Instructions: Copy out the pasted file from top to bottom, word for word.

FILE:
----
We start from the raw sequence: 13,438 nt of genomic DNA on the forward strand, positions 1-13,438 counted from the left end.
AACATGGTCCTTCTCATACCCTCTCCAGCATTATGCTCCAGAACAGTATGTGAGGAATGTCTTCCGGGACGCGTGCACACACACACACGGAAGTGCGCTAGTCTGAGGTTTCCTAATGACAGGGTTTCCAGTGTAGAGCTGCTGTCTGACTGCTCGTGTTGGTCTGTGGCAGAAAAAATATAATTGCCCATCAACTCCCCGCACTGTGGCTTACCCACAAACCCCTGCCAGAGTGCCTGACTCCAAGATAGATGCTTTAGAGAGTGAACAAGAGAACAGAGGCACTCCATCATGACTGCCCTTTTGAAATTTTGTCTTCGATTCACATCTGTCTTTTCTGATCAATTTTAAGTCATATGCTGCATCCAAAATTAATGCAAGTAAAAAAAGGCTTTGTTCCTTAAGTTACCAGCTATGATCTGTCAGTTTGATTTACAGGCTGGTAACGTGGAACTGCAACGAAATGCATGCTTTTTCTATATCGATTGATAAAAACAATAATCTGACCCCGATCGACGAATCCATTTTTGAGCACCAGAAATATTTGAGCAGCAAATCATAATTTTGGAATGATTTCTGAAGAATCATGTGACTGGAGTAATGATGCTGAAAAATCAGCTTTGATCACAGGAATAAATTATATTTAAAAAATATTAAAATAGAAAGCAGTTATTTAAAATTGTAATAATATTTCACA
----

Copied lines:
We start from the raw sequence: 13,438 nt of genomic DNA on the forward strand, positions 1-13,438 counted from the left end.
AACATGGTCCTTCTCATACCCTCTCCAGCATTATGCTCCAGAACAGTATGTGAGGAATGTCTTCCGGGACGCGTGCACACACACACACGGAAGTGCGCTAGTCTGAGGTTTCCTAATGACAGGGTTTCCAGTGTAGAGCTGCTGTCTGACTGCTCGTGTTGGTCTGTGGCAGAAAAAATATAATTGCCCATCAACTCCCCGCACTGTGGCTTACCCACAAACCCCTGCCAGAGTGCCTGACTCCAAGATAGATGCTTTAGAGAGTGAACAAGAGAACAGAGGCACTCCATCATGACTGCCCTTTTGAAATTTTGTCTTCGATTCACATCTGTCTTTTCTGATCAATTTTAAGTCATATGCTGCATCCAAAATTAATGCAAGTAAAAAAAGGCTTTGTTCCTTAAGTTACCAGCTATGATCTGTCAGTTTGATTTACAGGCTGGTAACGTGGAACTGCAACGAAATGCATGCTTTTTCTATATCGATTGATAAAAACAATAATCTGACCCCGATCGACGAATCCATTTTTGAGCACCAGAAATATTTGAGCAGCAAATCATAATTTTGGAATGATTTCTGAAGAATCATGTGACTGGAGTAATGATGCTGAAAAATCAGCTTTGATCACAGGAATAAATTATATTTAAAAAATATTAAAATAGAAAGCAGTTATTTAAAATTGTAATAATATTTCACA